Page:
In health care, sometimes it actually pays money to save money—at least if you're one of the participating practices in Medicare's Physician Group Practice Demonstration.
The program is designed to reward physician groups by coordinating care to improve patient outcomes, while reducing overall costs—particularly for those with chronic conditions like heart disease and diabetes. Physician groups that are able to generate savings of more than 2 percent compared to what it would cost Medicare to pay for the treatment of similar patients on average, are eligible to receive performance bonuses. The payments are based on a group's improved cost efficiency (the savings generated) and its performance on 32 evidence-based quality measures. Since the groups share in the savings of improved care, CMS claims, they have an incentive to invest in things like care management and health IT.
Four years ago, Duncan was in a bind, unable to control the rising costs of providing health care to city workers. Enter, Jeff Greene, CEO of MedEncentives with a program to improve health care and reduce costs by aligning the incentives between patients and doctors.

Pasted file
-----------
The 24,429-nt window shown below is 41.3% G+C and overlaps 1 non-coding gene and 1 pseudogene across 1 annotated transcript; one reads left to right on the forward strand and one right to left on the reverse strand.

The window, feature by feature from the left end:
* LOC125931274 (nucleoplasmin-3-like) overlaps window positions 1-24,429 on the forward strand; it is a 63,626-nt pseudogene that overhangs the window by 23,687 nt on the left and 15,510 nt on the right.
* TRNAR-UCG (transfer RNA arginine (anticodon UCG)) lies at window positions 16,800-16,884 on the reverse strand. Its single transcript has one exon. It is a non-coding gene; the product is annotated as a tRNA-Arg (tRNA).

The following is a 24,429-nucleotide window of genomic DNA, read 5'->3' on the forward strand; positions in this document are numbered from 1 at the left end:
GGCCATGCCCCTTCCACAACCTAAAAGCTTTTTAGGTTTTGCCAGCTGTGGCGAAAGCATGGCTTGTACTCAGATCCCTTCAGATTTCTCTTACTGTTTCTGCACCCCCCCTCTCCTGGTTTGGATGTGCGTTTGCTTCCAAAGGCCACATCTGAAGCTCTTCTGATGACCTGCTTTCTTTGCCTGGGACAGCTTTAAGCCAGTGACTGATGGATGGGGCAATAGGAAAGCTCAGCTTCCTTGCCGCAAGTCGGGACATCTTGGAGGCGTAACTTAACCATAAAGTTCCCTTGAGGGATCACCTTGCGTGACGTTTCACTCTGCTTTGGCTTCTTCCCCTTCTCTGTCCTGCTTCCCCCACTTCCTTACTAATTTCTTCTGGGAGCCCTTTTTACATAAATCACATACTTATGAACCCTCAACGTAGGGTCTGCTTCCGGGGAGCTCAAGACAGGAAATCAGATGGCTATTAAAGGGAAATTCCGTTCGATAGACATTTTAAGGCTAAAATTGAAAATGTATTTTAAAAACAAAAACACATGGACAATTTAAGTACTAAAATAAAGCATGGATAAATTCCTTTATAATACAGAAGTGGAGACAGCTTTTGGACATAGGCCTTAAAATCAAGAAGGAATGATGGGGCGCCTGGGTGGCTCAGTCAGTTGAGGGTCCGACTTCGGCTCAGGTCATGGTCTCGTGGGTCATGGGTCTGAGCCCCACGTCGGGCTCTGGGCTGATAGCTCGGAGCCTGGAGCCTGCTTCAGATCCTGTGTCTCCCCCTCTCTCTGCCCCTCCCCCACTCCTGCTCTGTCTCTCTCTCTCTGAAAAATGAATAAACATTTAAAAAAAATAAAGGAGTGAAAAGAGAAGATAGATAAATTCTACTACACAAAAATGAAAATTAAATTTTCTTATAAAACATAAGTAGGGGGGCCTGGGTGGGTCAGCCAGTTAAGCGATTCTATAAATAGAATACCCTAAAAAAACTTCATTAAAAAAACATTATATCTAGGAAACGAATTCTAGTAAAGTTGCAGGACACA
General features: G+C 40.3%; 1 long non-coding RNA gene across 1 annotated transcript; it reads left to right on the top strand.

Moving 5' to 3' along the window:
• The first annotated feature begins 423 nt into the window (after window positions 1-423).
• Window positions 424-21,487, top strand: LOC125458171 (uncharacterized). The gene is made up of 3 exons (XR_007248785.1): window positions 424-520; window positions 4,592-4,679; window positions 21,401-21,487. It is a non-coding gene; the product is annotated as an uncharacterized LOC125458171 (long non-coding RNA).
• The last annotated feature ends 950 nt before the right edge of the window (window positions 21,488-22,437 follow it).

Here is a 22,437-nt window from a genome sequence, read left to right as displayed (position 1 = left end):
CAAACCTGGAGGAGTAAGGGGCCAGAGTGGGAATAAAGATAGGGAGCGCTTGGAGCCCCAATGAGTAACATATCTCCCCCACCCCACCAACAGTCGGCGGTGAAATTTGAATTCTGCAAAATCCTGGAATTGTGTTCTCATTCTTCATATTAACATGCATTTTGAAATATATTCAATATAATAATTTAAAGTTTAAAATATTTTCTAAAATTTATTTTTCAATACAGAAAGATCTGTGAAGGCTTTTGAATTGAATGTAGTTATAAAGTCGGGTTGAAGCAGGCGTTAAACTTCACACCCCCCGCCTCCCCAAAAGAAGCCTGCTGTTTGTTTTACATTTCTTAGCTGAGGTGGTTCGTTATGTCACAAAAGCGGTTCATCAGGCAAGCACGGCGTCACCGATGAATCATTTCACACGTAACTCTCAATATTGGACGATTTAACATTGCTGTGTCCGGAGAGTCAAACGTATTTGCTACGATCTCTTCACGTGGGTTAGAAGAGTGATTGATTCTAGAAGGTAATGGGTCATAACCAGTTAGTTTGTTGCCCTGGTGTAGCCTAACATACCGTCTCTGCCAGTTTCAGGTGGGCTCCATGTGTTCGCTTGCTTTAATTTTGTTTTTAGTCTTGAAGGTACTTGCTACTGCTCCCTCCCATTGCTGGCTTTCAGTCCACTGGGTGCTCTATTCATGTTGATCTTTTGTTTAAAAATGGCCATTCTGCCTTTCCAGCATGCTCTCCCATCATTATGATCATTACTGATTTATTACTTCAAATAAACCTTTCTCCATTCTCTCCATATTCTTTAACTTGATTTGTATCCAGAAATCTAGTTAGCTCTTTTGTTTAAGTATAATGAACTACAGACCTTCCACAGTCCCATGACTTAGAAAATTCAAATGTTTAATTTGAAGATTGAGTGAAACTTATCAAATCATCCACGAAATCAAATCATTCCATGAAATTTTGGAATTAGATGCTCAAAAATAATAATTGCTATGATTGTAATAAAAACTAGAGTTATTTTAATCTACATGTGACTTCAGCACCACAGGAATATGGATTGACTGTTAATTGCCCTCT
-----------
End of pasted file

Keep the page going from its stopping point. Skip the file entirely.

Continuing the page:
As promised, more on MedPAC. This post focuses on the Medicare Payment Advisory Commission's ideas on changing the way we pay doctors and hospitals.
As a physician, I'm impressed by the June 2008 MedPAC report because it's truly a comprehensive rethinking of how to reform health care finance and delivery in the United States. Prior MedPAC reports have recommended measures to improve quality such as paying doctors and hospitals for performance, usually with a few percent bonus for good results; correcting imbalances in the fee-for-service payment system; or reporting the rates at which doctors and hospitals use certain services. Those pay-for-performance programs have improved the quality of care in many hospitals. But they certainly have not reduced the cost of care, which as numerous researchers have shown varies wildly among individual hospitals, individual doctors, and U.S. regions.
This report recognizes the central fact of reforming the delivery of medical care: It can't be done as long as doctors and hospitals are paid through the traditional fee-for-service system. Because in that system, doctors and hospitals are basically paid by the piece. The higher the volume of services provided, the greater the revenues. If fees are cut, doctors increase their volume to make up for the lost revenues.